What: Nelda explains that she first became a Chicana when she read Occupied America by Rodolfo Acuna’s which explored how the Southern states overtook property that once belonged to Mexico. She describes herself as both Mexican and Chicana. “She manages the dual identities of Mexican and Chicana without seeing conflict” (181). Mexican American is a nationality that she was born and raised into. Chicana is the identity she associates herself with a strong young woman. Being both Chicana and Mexican American is remembering your history and where you come from as well as understanding your roots. The author writes that as Nelda associates herself with both Chicana and Mexican American, “it is unfortunate that she is the exception and not the rule” (182). Although Nelda has only been here for three years, she has such a deep and rich understand of American and Mexican history through her books and experience. Culture is not defined by one assimilation, it the fluid mix of many things that influence our opinions.
So What: We are all human beings. We have very similar DNA strands, similar history of our beginning, and we all have a dream. Lorena refers to her job as a human being because it is just a job to be completed by a human being. She shouldn’t be separated as a job for a Mexican American, or a Chicana, or whatever else everyone thought of her. It is a job for a human and that is exactly what she is. Both Lorena and Nelda redefined the labels that were placed on them. Neither identify themselves with a particular group. They sought after education which helped form their identity. They worked endlessly to create a better life for themselves and their families. Education is so important because it is the gateway to more rights and an identity in America. By identity I mean the possibility of a legal citizen rather than the other ugly words associated with undocumented people.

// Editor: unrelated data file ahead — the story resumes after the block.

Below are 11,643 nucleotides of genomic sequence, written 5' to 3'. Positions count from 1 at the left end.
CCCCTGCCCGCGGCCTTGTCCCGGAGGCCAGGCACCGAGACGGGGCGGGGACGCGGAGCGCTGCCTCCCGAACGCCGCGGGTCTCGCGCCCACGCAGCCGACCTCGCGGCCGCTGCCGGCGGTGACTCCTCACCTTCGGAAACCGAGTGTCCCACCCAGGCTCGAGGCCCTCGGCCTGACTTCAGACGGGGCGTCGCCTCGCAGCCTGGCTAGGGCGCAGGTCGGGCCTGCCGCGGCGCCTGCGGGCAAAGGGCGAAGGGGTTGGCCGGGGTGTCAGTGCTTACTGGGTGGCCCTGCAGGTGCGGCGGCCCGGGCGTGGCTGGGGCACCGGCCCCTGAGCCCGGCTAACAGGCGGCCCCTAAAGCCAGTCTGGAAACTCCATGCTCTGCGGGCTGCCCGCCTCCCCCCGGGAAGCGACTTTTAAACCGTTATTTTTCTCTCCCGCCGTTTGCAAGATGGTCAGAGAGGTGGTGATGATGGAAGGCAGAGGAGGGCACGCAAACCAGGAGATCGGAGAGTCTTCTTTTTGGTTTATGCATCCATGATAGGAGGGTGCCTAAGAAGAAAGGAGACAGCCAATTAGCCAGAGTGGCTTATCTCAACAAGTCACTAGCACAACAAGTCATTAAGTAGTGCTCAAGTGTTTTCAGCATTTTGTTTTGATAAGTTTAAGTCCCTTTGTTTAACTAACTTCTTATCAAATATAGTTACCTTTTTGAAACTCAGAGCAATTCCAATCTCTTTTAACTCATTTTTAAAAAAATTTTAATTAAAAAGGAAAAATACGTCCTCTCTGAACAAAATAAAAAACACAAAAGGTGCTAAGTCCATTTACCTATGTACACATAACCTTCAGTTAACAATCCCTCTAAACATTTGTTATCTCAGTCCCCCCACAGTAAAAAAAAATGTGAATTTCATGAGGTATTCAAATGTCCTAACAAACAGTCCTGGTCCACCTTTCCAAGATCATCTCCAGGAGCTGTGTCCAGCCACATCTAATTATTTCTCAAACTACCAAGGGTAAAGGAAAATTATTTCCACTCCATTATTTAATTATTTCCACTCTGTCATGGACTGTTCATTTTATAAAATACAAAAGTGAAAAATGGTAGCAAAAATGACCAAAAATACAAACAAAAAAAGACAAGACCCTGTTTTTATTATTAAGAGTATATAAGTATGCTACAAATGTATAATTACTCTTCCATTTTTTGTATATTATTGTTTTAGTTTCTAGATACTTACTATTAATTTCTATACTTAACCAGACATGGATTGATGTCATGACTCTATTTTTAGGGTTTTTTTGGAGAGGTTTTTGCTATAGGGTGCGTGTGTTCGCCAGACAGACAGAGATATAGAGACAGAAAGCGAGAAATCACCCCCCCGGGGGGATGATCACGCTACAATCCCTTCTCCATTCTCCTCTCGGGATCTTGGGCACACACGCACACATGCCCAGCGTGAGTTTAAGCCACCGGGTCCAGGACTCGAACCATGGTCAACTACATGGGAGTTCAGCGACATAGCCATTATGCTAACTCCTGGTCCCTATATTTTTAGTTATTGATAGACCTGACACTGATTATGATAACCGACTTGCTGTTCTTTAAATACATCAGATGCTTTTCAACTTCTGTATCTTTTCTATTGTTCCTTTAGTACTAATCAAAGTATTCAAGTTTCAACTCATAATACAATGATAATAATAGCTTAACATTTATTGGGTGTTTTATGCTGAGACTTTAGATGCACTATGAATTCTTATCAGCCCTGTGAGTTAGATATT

Now What: With education comes new perspective. Nelda learned about how the United States took over some land that once belonged to Mexico. That is the moment that she became Chicana. Her fascination with Mexican American and Mexican history reinforced her ideals as an individual and her place in the educational force. Lorena found education to be her ticket to a better life. Her parents worked back breaking labor jobs, she felt like she owed it to them to get the better education and promote herself in the American world. I feel pretty lucky to be where I am. Both my parents worked themselves out of familial hardships and went to college. My dad really supports me in a school we really can’t afford. He worked full time and went to school full time after eight years in the military. I am a tall, white woman. I feel run of the mill. However, education has only reinforced my great appeal to help people. Education has only brought me to that dream a little at a time. I just want to help people, I don’t want to see the differences between bones, blood, and hearts. Venetia Valley is a very open school. Although they are in hard classes, they are not reprimanded for speaking Spanish or holding onto their native cultural practices. They often communicate more in Spanish to each other and English to the teachers and coordinators. I think it is great to hold onto whatever makes them more comfortable which in the end will help their confidence level as well.